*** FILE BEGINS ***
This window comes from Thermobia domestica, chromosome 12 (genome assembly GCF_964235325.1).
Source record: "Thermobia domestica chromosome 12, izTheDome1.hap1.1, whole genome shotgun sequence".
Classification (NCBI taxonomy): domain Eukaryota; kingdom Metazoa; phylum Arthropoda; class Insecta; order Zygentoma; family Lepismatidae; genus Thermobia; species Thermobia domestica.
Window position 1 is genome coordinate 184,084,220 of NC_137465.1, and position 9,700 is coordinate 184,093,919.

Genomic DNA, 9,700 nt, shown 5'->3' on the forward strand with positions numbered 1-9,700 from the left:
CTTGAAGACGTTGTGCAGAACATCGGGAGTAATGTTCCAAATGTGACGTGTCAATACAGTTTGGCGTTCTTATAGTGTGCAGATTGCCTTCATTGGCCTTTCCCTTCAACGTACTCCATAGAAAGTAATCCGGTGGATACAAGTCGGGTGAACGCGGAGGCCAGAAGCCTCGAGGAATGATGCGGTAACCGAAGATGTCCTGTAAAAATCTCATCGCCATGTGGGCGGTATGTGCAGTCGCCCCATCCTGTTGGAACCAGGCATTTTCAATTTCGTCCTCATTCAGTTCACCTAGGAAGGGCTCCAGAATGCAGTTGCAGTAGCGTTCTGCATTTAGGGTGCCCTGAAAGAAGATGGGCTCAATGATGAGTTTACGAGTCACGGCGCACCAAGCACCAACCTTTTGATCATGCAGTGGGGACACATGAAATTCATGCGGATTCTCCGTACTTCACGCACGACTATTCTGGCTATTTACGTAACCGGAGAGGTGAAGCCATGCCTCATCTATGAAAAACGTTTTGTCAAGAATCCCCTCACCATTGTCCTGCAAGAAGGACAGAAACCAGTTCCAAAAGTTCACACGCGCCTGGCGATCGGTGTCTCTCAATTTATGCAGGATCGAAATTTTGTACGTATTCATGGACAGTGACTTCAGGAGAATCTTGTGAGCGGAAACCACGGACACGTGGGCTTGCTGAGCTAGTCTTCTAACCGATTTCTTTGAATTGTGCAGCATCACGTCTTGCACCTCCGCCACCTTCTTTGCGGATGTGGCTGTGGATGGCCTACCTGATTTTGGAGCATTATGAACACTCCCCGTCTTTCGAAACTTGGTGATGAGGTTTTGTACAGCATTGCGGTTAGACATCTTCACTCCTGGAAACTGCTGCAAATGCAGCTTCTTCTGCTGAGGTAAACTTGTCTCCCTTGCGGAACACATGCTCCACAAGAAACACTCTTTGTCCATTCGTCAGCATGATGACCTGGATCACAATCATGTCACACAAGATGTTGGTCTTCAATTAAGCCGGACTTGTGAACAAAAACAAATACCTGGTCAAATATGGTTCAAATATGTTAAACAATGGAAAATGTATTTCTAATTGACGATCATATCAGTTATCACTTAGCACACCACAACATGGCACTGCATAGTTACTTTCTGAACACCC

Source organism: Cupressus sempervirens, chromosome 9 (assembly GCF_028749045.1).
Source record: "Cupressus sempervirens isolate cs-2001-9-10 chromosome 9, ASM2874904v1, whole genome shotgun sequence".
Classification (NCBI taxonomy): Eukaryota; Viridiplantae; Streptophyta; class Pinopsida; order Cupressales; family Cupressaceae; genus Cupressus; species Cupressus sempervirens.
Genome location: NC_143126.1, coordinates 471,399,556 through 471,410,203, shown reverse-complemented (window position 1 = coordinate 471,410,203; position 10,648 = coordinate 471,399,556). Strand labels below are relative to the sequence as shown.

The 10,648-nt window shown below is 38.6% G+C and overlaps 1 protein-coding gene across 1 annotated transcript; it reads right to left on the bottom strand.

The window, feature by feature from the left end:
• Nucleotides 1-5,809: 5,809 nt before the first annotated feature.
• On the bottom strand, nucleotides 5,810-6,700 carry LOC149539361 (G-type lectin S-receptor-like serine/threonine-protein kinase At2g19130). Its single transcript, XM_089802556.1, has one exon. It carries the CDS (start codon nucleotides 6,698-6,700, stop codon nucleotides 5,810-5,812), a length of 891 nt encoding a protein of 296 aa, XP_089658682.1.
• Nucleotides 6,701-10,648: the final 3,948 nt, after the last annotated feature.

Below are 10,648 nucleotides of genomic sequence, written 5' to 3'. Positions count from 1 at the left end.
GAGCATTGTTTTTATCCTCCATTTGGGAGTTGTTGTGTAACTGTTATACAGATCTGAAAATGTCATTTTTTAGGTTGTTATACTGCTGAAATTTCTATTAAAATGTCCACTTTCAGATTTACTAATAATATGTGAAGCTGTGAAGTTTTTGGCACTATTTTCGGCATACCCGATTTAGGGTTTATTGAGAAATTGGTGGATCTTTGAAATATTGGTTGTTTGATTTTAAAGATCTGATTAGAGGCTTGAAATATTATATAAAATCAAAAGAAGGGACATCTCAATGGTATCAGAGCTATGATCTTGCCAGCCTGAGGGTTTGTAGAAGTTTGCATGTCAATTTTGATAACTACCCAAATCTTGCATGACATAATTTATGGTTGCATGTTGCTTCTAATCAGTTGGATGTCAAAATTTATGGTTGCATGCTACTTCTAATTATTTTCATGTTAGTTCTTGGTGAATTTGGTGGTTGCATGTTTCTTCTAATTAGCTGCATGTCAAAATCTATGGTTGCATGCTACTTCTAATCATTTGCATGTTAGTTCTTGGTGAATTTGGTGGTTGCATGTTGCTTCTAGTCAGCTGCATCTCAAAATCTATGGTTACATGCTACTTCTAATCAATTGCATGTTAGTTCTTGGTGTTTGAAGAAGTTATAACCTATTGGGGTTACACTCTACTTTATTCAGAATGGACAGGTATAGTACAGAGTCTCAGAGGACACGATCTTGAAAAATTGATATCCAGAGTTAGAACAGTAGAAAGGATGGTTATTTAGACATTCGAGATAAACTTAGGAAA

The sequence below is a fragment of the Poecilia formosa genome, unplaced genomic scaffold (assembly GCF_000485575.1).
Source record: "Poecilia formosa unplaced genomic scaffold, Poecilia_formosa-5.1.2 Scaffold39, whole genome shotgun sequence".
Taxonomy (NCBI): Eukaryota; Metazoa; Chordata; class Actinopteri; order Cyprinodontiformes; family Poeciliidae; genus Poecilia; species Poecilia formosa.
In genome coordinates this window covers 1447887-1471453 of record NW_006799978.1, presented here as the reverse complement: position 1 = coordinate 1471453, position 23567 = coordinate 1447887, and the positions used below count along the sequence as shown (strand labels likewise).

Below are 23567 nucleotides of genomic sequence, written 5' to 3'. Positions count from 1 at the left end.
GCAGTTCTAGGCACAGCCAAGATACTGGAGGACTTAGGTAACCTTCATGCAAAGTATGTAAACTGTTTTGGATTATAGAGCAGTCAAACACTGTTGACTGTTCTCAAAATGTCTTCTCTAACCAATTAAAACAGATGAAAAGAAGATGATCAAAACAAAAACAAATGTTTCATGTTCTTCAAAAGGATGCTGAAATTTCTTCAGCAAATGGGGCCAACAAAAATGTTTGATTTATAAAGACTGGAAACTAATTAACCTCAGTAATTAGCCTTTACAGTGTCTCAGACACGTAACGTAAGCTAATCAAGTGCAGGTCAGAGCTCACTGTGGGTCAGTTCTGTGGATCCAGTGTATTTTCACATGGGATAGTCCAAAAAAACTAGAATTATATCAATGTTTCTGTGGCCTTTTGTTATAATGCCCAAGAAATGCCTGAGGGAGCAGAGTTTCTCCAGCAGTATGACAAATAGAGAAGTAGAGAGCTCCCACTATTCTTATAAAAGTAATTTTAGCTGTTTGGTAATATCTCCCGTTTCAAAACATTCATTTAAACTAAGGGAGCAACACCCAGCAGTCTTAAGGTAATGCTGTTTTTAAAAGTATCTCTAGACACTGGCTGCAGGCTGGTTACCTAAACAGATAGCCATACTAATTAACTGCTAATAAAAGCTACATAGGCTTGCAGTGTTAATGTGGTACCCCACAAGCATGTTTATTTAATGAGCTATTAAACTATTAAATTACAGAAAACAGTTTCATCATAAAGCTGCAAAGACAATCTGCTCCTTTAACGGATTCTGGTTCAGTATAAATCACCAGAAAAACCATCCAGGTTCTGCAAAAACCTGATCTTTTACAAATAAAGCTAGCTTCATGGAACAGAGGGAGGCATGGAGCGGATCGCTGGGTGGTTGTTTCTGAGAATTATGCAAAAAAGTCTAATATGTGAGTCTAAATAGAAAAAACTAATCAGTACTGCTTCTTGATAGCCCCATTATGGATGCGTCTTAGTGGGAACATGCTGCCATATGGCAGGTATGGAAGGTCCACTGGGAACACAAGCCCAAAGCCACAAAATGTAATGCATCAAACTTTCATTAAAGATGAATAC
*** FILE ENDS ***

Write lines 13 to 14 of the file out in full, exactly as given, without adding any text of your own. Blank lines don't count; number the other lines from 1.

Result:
• Nucleotides 1-5,809: 5,809 nt before the first annotated feature.
• On the bottom strand, nucleotides 5,810-6,700 carry LOC149539361 (G-type lectin S-receptor-like serine/threonine-protein kinase At2g19130). Its single transcript, XM_089802556.1, has one exon. It carries the CDS (start codon nucleotides 6,698-6,700, stop codon nucleotides 5,810-5,812), a length of 891 nt encoding a protein of 296 aa, XP_089658682.1.